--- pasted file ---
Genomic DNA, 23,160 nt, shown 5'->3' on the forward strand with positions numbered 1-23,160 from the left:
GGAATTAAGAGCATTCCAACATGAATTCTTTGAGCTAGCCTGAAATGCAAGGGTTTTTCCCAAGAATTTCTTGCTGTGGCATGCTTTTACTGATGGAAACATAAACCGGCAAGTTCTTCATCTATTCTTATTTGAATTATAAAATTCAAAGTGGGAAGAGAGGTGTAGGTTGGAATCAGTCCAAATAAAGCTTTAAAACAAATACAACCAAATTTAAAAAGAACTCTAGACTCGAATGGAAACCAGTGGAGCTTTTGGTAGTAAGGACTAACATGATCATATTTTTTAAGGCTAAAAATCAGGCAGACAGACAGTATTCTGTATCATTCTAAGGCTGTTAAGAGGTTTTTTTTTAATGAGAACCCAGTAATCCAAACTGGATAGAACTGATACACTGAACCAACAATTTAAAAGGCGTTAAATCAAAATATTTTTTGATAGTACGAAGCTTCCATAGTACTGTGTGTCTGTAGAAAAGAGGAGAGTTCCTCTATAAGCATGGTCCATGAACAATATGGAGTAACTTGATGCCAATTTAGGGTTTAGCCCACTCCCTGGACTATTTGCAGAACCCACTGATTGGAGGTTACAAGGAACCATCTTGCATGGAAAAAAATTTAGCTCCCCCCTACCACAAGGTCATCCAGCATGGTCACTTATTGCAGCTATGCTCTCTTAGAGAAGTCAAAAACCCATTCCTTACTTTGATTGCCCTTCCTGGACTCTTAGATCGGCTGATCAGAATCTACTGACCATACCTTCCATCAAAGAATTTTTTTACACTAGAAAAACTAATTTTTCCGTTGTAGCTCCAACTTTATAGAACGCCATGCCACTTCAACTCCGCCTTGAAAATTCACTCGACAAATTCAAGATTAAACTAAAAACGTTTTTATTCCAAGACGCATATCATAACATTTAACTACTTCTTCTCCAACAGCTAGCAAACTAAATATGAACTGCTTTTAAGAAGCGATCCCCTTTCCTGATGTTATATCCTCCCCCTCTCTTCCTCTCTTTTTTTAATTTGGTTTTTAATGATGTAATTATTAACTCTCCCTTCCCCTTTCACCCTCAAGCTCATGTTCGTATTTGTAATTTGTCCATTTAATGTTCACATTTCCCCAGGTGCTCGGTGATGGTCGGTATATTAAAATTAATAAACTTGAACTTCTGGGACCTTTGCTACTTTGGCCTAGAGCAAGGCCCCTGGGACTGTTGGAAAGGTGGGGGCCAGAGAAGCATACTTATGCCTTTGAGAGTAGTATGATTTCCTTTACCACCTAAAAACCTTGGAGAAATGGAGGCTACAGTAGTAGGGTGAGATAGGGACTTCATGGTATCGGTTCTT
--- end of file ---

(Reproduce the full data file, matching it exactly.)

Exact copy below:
Genomic DNA, 23,160 nt, shown 5'->3' on the forward strand with positions numbered 1-23,160 from the left:
GGAATTAAGAGCATTCCAACATGAATTCTTTGAGCTAGCCTGAAATGCAAGGGTTTTTCCCAAGAATTTCTTGCTGTGGCATGCTTTTACTGATGGAAACATAAACCGGCAAGTTCTTCATCTATTCTTATTTGAATTATAAAATTCAAAGTGGGAAGAGAGGTGTAGGTTGGAATCAGTCCAAATAAAGCTTTAAAACAAATACAACCAAATTTAAAAAGAACTCTAGACTCGAATGGAAACCAGTGGAGCTTTTGGTAGTAAGGACTAACATGATCATATTTTTTAAGGCTAAAAATCAGGCAGACAGACAGTATTCTGTATCATTCTAAGGCTGTTAAGAGGTTTTTTTTTAATGAGAACCCAGTAATCCAAACTGGATAGAACTGATACACTGAACCAACAATTTAAAAGGCGTTAAATCAAAATATTTTTTGATAGTACGAAGCTTCCATAGTACTGTGTGTCTGTAGAAAAGAGGAGAGTTCCTCTATAAGCATGGTCCATGAACAATATGGAGTAACTTGATGCCAATTTAGGGTTTAGCCCACTCCCTGGACTATTTGCAGAACCCACTGATTGGAGGTTACAAGGAACCATCTTGCATGGAAAAAAATTTAGCTCCCCCCTACCACAAGGTCATCCAGCATGGTCACTTATTGCAGCTATGCTCTCTTAGAGAAGTCAAAAACCCATTCCTTACTTTGATTGCCCTTCCTGGACTCTTAGATCGGCTGATCAGAATCTACTGACCATACCTTCCATCAAAGAATTTTTTTACACTAGAAAAACTAATTTTTCCGTTGTAGCTCCAACTTTATAGAACGCCATGCCACTTCAACTCCGCCTTGAAAATTCACTCGACAAATTCAAGATTAAACTAAAAACGTTTTTATTCCAAGACGCATATCATAACATTTAACTACTTCTTCTCCAACAGCTAGCAAACTAAATATGAACTGCTTTTAAGAAGCGATCCCCTTTCCTGATGTTATATCCTCCCCCTCTCTTCCTCTCTTTTTTTAATTTGGTTTTTAATGATGTAATTATTAACTCTCCCTTCCCCTTTCACCCTCAAGCTCATGTTCGTATTTGTAATTTGTCCATTTAATGTTCACATTTCCCCAGGTGCTCGGTGATGGTCGGTATATTAAAATTAATAAACTTGAACTTCTGGGACCTTTGCTACTTTGGCCTAGAGCAAGGCCCCTGGGACTGTTGGAAAGGTGGGGGCCAGAGAAGCATACTTATGCCTTTGAGAGTAGTATGATTTCCTTTACCACCTAAAAACCTTGGAGAAATGGAGGCTACAGTAGTAGGGTGAGATAGGGACTTCATGGTATCGGTTCTT